I have been away from this blog for a year and a half. My life’s design has changed and morphed into something new and different. Perhaps future pages on this blog will open those months so we can have a dialogue about how life’s designs evolve. In the meantime, I hope to give life to this space once again with random posts about the different shapes and hues of color presented as life around, in, and through us brings about kaleidoscopic designs, which are never the same, always changing, and always beautiful.
To begin these pages, here is a brief thought about downtown Saint Louis, my home.
After a haircut this morning, I walked over to Starbucks at 6th and Olive. It’s a corporate shop that is in the shadow of the former Macy’s/Famous-Barr department store. A department store had been in that building for over 100 years until Macy vacated it a couple of years ago. That was a sad day for downtown St. Louis. Attempts to fill the huge one-block-square space have been futile. One exciting prospect early on was for a small foot-print Target. Nothing materialized from those discussions. So, this huge building of one block square and twenty-three stories in the heart of downtown St. Louis sits empty.
While most of the empty downtown buildings have been reclaimed, several empty ones remain. Just down the street from the Macy building is the Arcade Building being redeveloped by Webster University. This is another large building, which in its heyday was one of, if not the first, indoor mall, thus the name Arcade. There was a huge two-story atrium that ran the length of the building from Olive to Pine with shops lining it on both levels. My understanding is that there will again be shops in the building but that a large portion of the space will be apartments and that the rest of the building will house a university satellite, maybe it’s MBA program.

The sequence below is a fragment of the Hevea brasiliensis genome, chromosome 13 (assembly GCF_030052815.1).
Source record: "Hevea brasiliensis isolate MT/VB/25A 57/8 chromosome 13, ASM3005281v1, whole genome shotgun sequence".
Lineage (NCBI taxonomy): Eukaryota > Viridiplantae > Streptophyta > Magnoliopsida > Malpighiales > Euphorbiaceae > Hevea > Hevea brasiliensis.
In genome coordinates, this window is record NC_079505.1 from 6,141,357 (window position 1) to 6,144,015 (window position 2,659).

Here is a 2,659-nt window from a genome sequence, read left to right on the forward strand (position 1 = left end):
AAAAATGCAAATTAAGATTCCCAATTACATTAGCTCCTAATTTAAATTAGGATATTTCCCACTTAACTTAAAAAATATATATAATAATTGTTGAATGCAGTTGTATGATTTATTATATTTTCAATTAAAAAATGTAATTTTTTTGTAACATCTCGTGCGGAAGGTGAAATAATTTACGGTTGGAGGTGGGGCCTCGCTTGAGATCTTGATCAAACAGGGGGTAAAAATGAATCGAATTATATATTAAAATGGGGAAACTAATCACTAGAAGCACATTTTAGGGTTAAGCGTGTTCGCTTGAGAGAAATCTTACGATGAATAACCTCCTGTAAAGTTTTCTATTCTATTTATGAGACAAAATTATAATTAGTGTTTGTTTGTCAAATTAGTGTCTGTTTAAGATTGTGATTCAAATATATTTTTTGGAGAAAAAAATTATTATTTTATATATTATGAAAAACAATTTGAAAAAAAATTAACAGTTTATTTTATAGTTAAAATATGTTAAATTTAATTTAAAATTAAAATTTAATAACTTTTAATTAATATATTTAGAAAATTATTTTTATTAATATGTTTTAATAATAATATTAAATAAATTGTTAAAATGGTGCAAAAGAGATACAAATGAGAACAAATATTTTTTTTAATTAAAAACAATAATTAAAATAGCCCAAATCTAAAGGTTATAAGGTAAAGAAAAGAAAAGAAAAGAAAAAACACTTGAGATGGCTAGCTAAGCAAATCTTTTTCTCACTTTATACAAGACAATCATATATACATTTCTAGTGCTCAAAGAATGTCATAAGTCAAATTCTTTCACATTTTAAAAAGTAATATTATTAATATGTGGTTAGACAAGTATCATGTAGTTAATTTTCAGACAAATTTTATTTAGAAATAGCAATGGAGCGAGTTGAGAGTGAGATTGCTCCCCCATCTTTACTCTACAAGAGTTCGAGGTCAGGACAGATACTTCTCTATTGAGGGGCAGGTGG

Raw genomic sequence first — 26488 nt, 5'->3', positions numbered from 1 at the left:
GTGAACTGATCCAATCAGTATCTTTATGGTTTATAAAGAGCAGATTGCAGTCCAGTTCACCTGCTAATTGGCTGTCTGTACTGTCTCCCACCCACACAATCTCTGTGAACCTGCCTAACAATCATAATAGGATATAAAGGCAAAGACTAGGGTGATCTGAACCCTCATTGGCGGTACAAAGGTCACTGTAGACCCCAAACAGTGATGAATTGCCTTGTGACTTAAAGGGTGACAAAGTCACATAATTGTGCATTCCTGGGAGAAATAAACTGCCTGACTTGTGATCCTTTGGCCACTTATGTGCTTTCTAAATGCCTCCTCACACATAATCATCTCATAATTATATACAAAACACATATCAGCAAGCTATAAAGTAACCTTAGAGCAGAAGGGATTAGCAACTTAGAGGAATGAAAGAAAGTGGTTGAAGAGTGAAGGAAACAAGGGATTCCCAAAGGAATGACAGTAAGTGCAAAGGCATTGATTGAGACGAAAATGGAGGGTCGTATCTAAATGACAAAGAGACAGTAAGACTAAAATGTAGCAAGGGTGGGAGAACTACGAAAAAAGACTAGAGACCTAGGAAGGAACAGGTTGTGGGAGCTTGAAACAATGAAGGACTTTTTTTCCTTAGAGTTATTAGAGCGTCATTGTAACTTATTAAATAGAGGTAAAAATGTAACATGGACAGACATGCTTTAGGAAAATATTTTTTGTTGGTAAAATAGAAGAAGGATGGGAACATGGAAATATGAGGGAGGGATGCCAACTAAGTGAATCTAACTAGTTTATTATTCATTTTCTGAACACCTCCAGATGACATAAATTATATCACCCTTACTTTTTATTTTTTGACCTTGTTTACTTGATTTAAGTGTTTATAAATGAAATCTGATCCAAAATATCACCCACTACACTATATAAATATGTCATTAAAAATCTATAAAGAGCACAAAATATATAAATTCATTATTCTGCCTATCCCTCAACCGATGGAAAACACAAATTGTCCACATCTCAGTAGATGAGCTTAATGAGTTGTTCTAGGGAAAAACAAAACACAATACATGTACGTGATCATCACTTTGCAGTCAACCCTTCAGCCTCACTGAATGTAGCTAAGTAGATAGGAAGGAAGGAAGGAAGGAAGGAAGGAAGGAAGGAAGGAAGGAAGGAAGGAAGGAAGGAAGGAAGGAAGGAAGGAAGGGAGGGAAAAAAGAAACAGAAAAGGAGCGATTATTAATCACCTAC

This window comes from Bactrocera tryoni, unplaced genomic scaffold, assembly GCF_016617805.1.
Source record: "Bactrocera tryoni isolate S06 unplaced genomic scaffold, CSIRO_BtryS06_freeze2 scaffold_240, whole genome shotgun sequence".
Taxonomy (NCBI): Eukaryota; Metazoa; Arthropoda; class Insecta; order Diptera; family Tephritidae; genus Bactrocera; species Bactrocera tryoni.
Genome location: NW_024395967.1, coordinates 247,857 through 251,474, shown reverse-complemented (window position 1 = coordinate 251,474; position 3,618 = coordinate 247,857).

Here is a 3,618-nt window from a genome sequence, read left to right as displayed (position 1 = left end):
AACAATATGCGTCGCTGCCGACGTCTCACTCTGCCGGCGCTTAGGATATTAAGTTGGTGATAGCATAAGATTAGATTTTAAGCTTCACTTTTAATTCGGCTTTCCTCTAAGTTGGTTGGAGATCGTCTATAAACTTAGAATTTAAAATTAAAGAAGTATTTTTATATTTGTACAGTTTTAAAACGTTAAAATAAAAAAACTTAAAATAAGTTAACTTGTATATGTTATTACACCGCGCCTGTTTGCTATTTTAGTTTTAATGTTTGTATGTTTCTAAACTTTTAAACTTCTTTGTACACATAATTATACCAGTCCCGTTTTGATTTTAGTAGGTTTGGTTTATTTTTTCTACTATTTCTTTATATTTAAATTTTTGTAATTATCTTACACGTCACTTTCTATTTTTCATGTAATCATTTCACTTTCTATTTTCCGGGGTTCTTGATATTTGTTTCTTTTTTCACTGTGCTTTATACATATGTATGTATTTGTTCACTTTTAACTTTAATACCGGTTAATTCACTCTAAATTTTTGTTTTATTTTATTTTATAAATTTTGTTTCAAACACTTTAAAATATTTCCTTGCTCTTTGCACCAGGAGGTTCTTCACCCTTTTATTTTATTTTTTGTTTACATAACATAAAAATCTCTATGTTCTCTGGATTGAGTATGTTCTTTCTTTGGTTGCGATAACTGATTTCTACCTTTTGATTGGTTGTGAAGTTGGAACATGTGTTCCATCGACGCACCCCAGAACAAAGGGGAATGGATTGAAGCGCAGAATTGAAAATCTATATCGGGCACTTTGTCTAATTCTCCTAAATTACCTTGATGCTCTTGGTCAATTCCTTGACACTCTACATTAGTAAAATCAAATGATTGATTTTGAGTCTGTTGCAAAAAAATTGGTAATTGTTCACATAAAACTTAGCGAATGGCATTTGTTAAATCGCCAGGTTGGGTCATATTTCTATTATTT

Looking out on the cross streets I watched pedestrians walking back and forth to and from their offices as I sipped a venti decaf skinny Caramel Macchiato. There is a Jimmy John’s delivery guy on a bike and the corner hamburger stand, both busy about the delivery of food. This pleasant scene gave the appearance of already being in the lazy hazy days of summer. With the sun casting a filigreed shade through the trees lining the street, the city seemed at peace with itself, unhurried yet exhibiting purposeful movement of economic enterprises that propels it ever onward.
On my return home, I stopped at Blondie’s for a Greek salad. Being just after twelve noon, the servers were comfortably busy with patrons filling the tables, regulars picking up carry-out, and a few diners tolerating the wind and sun and cool air to sit on the patio.
I had a moment’s conversation with Andrew when he came to pick up my empty salad bowl. I continue to be amazed by how much people reveal of their personal lives. I simply asked Andrew an innocent “how’s it going” or something like that and he began to tell me that he was tired and doesn’t know why because he has been off work for two days and spent much of the time sleeping. His sister is out of town on vacation with her family and he is house-sitting and taking care of their puppy. He said, “That’s a lot better than being alone.” With his warm and engaging almost shy smile he told me all of that in less than a minute. That was his answer to my simple “How’s it going”? An almost oxymoronic thought entered my head: This busy restaurant seemed at peace with itself.
Peace is not the antithesis of busy. As I thought about the peaceful hustle in the business district, so it was in this small coffee/wine bar at noon-time rush, seriously busy while concurrently at peace.